henderson-jaimie2“Its complicated,” explained Dr.Jaimie Henderson, M.D., Director of Stereotactic and Functional Neurosurgery at Stanford Hospital and Clinics, describing what he calls, “brakes (or breaks) of the brain.” Dr. Henderson spoke at the Sunnyvale DBS Support Group’s meeting at the Parkinson’s Institute in January 2014.

Dr. Henderson received his MD from Chicago’s Rush Medical College in 1988, completed his residency in Neurosurgery at St. Louis University in 1995 and completed fellowship training in Stereotactic and Functional Neurosurgery before joining the faculty at St. Louis University, where  he started the university’s Movement Disorders Surgery Program,.  In 2001 he joined the Neurosurgery staff at the Cleveland Clinic,where he spent 3 years developing innovative surgical techniques for deep brain stimulator placement.  In 2004 he joined Stanford’s Movement Disorders Neurosurgery team.

He described how people with PD have a disconnect between inhibit and excitation in their brains. Due to the loss of dopamine, PD people end up with a braking action on the cortex which gives so many of us that jerking “braking” movement known as tremor.

Some estimates say that well over a million Americans have Parkinson’s Disease, and another 50,000 get diagnosed each year. For many of these patients, medications either don’t work, or don’t work as well. When that happens, the neurosurgery Deep Brain Stimulation (DBS) becomes an option.

Dr. Henderson named his special technique for his surgeries “Frameless DBS.” Instead of the big imposing ring that other DBS patients have to wear during surgery, Dr. Henderson has developed a system including 5 small skull screws (fiducial placement) that Dr. Henderson thinks make it more comfortable for the patient. “The final placement is done with our ears,” he said, talking about the neural sounds of movement that sound like “bacon frying.” He played a sample of the intriguing noise on a video for the audience.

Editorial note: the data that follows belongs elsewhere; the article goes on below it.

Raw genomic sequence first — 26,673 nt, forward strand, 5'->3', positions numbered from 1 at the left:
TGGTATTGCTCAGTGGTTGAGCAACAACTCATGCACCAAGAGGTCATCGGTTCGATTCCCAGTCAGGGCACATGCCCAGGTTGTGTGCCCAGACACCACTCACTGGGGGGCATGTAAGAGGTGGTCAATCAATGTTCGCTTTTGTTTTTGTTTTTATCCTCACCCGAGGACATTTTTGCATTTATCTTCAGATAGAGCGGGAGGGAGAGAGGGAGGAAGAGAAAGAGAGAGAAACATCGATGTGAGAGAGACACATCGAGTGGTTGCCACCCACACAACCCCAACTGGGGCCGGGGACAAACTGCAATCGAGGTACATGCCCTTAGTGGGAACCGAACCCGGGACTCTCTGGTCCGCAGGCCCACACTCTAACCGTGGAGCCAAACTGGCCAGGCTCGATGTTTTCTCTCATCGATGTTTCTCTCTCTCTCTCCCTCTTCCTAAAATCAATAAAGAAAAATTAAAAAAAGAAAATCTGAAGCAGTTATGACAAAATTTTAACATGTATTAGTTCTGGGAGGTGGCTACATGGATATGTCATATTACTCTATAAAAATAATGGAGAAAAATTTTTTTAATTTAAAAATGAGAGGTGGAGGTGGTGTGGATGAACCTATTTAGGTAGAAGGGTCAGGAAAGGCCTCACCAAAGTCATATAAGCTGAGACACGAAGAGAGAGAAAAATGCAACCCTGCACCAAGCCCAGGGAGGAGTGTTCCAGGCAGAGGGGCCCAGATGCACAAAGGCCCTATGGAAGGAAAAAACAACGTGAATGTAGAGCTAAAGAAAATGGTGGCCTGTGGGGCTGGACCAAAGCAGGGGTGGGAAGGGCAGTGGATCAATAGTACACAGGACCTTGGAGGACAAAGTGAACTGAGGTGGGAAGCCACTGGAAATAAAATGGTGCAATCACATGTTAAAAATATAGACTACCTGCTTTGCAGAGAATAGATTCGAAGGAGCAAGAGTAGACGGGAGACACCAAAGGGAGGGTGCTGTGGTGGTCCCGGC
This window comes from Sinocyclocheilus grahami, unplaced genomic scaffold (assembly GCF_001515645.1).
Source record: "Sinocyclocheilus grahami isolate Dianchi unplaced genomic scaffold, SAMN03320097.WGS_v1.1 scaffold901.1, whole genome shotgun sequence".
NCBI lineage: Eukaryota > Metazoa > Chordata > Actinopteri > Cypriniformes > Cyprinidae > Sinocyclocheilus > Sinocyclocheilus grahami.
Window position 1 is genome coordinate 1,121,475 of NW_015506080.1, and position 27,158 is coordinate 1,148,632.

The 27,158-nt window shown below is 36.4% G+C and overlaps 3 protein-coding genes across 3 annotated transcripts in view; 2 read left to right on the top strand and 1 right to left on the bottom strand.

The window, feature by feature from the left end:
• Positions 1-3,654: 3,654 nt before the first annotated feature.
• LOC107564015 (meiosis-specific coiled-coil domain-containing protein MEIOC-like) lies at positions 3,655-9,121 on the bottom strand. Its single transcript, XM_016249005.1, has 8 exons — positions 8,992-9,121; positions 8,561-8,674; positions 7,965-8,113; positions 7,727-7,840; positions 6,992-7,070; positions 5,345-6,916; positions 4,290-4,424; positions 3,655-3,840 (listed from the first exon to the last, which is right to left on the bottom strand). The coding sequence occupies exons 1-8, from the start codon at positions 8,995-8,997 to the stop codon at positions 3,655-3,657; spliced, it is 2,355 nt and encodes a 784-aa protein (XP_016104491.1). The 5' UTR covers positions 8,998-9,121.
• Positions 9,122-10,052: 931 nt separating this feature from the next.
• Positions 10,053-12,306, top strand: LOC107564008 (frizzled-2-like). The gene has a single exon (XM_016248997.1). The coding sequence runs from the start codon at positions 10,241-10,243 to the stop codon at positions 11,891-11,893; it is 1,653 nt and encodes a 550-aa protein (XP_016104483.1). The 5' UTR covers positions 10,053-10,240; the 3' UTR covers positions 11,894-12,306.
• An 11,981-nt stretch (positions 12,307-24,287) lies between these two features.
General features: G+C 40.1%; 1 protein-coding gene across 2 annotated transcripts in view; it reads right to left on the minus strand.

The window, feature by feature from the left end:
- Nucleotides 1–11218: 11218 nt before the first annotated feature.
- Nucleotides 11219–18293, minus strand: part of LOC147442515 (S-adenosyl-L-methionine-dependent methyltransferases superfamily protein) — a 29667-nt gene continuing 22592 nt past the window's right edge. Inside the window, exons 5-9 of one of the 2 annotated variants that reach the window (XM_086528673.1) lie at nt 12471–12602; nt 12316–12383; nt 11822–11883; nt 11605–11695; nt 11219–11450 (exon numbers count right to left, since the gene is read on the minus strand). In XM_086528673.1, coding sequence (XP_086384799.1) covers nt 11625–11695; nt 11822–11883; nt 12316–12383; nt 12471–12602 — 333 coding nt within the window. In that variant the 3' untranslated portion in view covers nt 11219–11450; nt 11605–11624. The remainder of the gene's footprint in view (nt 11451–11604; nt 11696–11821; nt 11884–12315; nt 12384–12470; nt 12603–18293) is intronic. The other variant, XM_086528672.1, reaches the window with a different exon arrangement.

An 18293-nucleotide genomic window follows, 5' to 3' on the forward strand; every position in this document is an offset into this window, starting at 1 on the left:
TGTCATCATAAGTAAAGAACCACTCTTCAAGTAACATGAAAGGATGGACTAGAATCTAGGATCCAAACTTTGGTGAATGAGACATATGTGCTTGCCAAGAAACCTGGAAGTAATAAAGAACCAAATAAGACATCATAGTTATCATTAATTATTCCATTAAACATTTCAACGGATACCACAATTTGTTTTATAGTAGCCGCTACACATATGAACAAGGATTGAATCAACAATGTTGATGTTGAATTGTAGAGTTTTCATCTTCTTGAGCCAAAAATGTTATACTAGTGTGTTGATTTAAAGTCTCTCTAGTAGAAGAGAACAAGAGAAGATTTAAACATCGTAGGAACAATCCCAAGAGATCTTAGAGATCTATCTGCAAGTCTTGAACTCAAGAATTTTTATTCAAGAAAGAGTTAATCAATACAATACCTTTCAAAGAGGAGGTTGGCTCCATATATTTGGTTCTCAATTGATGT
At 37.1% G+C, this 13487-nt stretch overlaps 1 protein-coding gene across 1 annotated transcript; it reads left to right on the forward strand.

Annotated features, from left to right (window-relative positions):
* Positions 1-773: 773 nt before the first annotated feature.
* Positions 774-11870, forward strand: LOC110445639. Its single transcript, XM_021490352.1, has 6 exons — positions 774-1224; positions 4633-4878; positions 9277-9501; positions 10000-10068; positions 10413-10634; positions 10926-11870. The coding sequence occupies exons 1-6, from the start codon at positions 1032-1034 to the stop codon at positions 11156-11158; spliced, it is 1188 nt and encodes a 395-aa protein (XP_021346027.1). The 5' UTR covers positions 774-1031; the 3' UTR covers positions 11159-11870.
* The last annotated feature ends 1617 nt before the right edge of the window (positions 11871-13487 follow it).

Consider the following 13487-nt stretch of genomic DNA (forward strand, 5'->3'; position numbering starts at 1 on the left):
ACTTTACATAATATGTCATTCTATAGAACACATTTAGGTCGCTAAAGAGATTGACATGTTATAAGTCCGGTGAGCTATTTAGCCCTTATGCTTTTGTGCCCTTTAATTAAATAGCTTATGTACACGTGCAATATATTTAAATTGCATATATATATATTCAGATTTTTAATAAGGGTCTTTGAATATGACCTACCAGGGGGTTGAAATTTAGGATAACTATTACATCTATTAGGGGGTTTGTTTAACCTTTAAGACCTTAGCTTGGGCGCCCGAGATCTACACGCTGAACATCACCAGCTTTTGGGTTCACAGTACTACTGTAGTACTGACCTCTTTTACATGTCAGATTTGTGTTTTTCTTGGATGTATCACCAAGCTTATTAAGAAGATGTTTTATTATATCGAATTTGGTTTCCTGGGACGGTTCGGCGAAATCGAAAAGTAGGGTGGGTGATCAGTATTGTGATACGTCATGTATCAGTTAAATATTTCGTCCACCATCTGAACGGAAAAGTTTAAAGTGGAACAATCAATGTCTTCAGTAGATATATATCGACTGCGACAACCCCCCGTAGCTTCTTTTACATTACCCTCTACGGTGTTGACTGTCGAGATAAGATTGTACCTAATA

He showed lots of informative slides illustrating the neurological disease and talked a bit about his hopes for the future with tensor imaging (Tractography,) a 3D modeling technique used to visually represent neural tracks using data collected by diffusion tensor imaging. The process targets white matter pathways.

He also touched on another hopeful procedure–MRI guided focused ultrasound that looks promising. He said that although gene therapy looked like it had promising good results, the company producing it went bankrupt searching tor funding to continue research. According to Dr. Henderson, one hundred million dollars is needed to launch a new medication. Stem cell research is still in the early stages.

His speech was followed by an extremely informative session of questions from the audience that addressed many aspects of living with DBS including rehab, dual disease situations, and more.

People with Parkinson’s Disease in the Bay Area are fortunate to have incredible neurosurgeons as Dr. Henderson, who give us not only an understanding of DBS, but an up-to the-moment look at what the future has in store. Thank you to the Sunnyvale DBS Support Group and the Parkinson’s Institute for a first-rate PD event.

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